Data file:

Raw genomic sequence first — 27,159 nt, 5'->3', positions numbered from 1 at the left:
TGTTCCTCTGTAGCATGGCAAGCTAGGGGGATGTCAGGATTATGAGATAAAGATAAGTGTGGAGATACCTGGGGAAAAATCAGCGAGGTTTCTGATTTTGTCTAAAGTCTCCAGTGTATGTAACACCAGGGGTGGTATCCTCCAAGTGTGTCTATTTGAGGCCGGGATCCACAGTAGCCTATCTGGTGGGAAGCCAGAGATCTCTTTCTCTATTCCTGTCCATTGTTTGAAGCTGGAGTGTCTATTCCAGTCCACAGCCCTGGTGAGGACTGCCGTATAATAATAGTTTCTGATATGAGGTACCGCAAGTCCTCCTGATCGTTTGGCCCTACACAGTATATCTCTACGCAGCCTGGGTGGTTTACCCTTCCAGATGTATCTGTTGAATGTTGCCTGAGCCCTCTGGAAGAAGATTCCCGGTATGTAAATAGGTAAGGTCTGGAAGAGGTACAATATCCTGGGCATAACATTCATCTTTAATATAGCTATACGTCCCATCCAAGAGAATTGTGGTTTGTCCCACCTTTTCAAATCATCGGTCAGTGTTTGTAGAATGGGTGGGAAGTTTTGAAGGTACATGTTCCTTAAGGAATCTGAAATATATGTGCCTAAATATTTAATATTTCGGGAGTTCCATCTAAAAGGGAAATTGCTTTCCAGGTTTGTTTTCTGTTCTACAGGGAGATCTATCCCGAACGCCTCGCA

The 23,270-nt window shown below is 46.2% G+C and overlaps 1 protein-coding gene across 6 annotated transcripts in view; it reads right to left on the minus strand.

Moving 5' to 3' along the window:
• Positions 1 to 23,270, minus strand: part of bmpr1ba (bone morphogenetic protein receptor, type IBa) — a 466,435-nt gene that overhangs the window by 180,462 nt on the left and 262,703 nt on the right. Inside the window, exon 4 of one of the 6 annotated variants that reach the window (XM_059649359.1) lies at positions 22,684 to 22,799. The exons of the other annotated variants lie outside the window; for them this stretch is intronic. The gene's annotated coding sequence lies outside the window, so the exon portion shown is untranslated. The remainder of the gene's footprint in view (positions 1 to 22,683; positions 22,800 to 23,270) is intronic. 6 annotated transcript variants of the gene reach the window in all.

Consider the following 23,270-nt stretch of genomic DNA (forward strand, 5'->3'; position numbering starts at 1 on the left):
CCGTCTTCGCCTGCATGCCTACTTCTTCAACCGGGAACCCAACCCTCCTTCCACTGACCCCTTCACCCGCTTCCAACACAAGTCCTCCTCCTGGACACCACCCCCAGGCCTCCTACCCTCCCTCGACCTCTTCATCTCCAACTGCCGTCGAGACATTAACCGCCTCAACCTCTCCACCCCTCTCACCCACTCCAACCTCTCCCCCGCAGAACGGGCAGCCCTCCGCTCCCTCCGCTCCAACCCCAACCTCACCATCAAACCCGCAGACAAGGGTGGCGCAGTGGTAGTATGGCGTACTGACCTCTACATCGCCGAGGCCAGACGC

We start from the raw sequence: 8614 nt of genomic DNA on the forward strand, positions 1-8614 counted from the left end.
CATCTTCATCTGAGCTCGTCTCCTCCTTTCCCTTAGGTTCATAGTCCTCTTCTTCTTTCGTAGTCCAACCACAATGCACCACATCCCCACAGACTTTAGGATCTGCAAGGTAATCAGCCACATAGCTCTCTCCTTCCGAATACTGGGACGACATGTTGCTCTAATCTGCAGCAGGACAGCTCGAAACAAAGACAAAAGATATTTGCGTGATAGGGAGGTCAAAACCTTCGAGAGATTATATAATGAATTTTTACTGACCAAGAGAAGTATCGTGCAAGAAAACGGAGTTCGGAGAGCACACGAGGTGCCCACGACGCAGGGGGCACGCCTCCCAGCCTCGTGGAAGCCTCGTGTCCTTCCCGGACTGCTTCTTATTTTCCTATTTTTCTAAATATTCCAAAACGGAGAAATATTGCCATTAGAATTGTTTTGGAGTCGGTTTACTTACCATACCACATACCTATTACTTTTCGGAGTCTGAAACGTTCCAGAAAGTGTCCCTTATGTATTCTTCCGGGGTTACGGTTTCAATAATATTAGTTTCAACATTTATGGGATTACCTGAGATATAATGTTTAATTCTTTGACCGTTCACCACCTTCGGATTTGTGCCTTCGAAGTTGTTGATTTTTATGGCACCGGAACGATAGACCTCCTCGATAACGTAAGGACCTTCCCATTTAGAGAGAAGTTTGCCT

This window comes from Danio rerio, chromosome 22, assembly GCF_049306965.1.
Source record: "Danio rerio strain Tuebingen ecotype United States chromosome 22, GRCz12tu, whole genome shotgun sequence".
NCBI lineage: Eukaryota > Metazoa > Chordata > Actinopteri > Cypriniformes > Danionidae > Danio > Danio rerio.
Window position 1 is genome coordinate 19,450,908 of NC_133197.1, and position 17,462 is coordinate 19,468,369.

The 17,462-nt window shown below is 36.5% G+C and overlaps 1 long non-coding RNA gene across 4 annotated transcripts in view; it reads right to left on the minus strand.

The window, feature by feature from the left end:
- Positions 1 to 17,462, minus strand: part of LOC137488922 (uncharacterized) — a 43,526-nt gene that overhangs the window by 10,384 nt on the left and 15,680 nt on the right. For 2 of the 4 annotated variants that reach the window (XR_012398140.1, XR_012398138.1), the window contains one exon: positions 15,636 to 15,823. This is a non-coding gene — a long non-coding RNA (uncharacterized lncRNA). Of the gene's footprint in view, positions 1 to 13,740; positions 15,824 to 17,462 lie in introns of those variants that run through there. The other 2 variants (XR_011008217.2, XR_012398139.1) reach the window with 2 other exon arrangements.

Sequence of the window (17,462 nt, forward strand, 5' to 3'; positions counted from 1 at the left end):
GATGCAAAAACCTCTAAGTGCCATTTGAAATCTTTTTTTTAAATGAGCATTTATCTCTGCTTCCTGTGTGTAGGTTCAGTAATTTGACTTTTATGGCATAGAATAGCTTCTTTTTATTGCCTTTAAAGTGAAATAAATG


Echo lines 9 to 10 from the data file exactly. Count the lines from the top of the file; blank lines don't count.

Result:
CATCTTCATCTGAGCTCGTCTCCTCCTTTCCCTTAGGTTCATAGTCCTCTTCTTCTTTCGTAGTCCAACCACAATGCACCACATCCCCACAGACTTTAGGATCTGCAAGGTAATCAGCCACATAGCTCTCTCCTTCCGAATACTGGGACGACATGTTGCTCTAATCTGCAGCAGGACAGCTCGAAACAAAGACAAAAGATATTTGCGTGATAGGGAGGTCAAAACCTTCGAGAGATTATATAATGAATTTTTACTGACCAAGAGAAGTATCGTGCAAGAAAACGGAGTTCGGAGAGCACACGAGGTGCCCACGACGCAGGGGGCACGCCTCCCAGCCTCGTGGAAGCCTCGTGTCCTTCCCGGACTGCTTCTTATTTTCCTATTTTTCTAAATATTCCAAAACGGAGAAATATTGCCATTAGAATTGTTTTGGAGTCGGTTTACTTACCATACCACATACCTATTACTTTTCGGAGTCTGAAACGTTCCAGAAAGTGTCCCTTATGTATTCTTCCGGGGTTACGGTTTCAATAATATTAGTTTCAACATTTATGGGATTACCTGAGATATAATGTTTAATTCTTTGACCGTTCACCACCTTCGGATTTGTGCCTTCGAAGTTGTTGATTTTTATGGCACCGGAACGATAGACCTCCTCGATAACGTAAGGACCTTCCCATTTAGAGAGAAGTTTGCCT

This window comes from Danio rerio, chromosome 22, assembly GCF_049306965.1.